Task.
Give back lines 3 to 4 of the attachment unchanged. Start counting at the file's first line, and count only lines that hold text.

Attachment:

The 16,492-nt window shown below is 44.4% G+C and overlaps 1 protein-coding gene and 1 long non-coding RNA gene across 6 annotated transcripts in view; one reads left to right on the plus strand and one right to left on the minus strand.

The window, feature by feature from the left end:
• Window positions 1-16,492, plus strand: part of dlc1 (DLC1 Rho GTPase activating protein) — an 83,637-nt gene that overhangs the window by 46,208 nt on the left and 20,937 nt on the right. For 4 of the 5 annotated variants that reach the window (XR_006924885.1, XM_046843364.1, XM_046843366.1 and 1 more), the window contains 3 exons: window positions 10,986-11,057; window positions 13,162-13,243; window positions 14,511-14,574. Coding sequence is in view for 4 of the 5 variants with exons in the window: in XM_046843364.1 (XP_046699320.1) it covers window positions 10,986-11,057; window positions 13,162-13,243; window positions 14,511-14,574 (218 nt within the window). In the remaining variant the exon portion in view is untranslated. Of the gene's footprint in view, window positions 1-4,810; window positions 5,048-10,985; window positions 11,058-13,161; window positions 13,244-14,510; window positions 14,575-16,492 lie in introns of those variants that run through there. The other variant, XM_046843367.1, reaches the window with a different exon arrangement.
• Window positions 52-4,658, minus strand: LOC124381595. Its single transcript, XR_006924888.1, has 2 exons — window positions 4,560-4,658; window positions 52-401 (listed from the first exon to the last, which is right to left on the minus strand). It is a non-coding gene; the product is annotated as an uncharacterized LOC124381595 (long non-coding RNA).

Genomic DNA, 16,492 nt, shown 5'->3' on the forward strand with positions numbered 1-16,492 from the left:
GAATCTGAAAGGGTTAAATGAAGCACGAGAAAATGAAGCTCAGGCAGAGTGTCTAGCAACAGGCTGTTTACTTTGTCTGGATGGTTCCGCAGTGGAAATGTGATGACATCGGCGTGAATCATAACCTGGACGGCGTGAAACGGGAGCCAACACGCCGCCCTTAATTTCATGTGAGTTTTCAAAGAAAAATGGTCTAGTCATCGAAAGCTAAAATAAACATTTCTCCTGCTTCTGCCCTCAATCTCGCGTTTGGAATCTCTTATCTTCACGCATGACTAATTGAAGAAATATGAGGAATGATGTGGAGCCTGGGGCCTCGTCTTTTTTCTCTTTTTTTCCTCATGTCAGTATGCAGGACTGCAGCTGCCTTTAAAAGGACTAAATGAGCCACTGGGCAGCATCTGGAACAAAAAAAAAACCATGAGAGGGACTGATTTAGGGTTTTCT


• Window positions 1-16,492, plus strand: part of dlc1 (DLC1 Rho GTPase activating protein) — an 83,637-nt gene that overhangs the window by 46,208 nt on the left and 20,937 nt on the right. For 4 of the 5 annotated variants that reach the window (XR_006924885.1, XM_046843364.1, XM_046843366.1 and 1 more), the window contains 3 exons: window positions 10,986-11,057; window positions 13,162-13,243; window positions 14,511-14,574. Coding sequence is in view for 4 of the 5 variants with exons in the window: in XM_046843364.1 (XP_046699320.1) it covers window positions 10,986-11,057; window positions 13,162-13,243; window positions 14,511-14,574 (218 nt within the window). In the remaining variant the exon portion in view is untranslated. Of the gene's footprint in view, window positions 1-4,810; window positions 5,048-10,985; window positions 11,058-13,161; window positions 13,244-14,510; window positions 14,575-16,492 lie in introns of those variants that run through there. The other variant, XM_046843367.1, reaches the window with a different exon arrangement.
• Window positions 52-4,658, minus strand: LOC124381595. Its single transcript, XR_006924888.1, has 2 exons — window positions 4,560-4,658; window positions 52-401 (listed from the first exon to the last, which is right to left on the minus strand). It is a non-coding gene; the product is annotated as an uncharacterized LOC124381595 (long non-coding RNA).